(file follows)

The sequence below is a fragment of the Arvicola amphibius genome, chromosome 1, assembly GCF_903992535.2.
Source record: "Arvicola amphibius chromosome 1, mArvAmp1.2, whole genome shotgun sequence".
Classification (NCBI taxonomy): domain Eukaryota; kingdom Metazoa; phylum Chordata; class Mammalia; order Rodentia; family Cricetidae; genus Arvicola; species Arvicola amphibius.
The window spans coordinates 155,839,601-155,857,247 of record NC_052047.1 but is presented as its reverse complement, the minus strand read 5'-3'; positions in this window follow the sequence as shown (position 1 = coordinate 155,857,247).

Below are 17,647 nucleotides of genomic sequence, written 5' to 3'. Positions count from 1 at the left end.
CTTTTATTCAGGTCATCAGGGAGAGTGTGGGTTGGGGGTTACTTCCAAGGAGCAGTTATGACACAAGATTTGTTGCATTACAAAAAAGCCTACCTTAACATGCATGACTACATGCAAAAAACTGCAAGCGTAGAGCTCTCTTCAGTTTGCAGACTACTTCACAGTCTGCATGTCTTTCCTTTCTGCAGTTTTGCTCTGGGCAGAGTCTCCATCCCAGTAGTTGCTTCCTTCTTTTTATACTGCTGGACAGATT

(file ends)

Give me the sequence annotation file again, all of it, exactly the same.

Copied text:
The sequence below is a fragment of the Arvicola amphibius genome, chromosome 1, assembly GCF_903992535.2.
Source record: "Arvicola amphibius chromosome 1, mArvAmp1.2, whole genome shotgun sequence".
Classification (NCBI taxonomy): domain Eukaryota; kingdom Metazoa; phylum Chordata; class Mammalia; order Rodentia; family Cricetidae; genus Arvicola; species Arvicola amphibius.
The window spans coordinates 155,839,601-155,857,247 of record NC_052047.1 but is presented as its reverse complement, the minus strand read 5'-3'; positions in this window follow the sequence as shown (position 1 = coordinate 155,857,247).

Below are 17,647 nucleotides of genomic sequence, written 5' to 3'. Positions count from 1 at the left end.
CTTTTATTCAGGTCATCAGGGAGAGTGTGGGTTGGGGGTTACTTCCAAGGAGCAGTTATGACACAAGATTTGTTGCATTACAAAAAAGCCTACCTTAACATGCATGACTACATGCAAAAAACTGCAAGCGTAGAGCTCTCTTCAGTTTGCAGACTACTTCACAGTCTGCATGTCTTTCCTTTCTGCAGTTTTGCTCTGGGCAGAGTCTCCATCCCAGTAGTTGCTTCCTTCTTTTTATACTGCTGGACAGATT